Henrietta began to experiment freely with drawing alongside her sister while their parents worked six long days a week. “We made our dolls from mud, with corn silk hair and concocted paint from mulberries, boiled onions and washtub bluing.” Later on, Henrietta would become a working journalist in Latin America, only to return to paint to translate the information she was getting as she interviewed folks living in villages and on farms. Today her chosen medium is paint incorporating mixed media such as construction netting, cardboard and found objects. Her work is about social issues – the plight of refugees, injustice and mass incarceration, segregation, rape and selling girls, and women’s issues.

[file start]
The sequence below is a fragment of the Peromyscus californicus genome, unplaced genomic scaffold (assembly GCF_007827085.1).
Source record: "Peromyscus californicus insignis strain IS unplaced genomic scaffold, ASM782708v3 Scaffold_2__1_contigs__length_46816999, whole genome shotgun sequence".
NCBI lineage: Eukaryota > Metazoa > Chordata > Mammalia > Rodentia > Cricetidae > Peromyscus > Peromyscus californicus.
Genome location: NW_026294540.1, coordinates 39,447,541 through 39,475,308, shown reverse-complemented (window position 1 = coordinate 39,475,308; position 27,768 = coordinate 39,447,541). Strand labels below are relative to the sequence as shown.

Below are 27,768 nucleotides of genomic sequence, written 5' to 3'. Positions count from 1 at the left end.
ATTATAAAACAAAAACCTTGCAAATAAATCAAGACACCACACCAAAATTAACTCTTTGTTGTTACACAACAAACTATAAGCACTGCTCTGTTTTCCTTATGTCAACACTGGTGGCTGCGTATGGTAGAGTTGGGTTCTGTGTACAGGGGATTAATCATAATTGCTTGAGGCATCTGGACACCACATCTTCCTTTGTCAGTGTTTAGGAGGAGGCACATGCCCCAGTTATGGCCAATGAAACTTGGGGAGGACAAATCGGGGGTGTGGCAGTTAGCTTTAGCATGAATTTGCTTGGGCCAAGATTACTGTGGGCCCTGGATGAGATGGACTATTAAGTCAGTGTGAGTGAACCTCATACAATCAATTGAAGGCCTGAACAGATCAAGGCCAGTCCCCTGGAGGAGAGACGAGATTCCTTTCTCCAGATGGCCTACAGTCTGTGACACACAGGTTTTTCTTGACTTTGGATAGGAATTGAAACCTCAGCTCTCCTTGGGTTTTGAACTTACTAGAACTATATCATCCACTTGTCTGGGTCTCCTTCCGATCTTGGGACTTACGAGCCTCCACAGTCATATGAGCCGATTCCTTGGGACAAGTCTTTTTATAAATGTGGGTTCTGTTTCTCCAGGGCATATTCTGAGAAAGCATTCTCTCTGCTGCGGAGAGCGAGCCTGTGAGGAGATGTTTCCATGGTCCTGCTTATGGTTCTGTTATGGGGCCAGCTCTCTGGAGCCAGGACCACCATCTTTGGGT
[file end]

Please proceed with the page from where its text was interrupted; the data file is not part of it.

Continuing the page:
She currently works from her New York City studio and frequents artist residences. She names one of her greatest challenges as “not stand[ing] in the way of the art process with fixed ideas.” Recently, her installations “Jail Birds & The New Jim Crow” addressed mass incarceration in our country. Two have been exhibited upstate in Woodstock and the village of Catskill (areas where there are some of the 69 prisons’ “correctional facilities” in New York State). Henrietta uses painted birds as stand-ins for inmates, guards and judges. Four persons who work professionally or volunteer in prisons spoke at special events related to the artwork. A fifth speaker was an ex-inmate who had learned modern dance from a volunteer in prison. Henrietta is currently working on two new installations “White Washing U.S. Prisons” and “It’s Like We’re In There With Em,” which demonstrate the devastating effects of mass incarceration on Black families. Painted portraits and figures will tell stories Henrietta collects from ex-inmates and their family members, some of whom will also speak publicly as part of special events related to the work.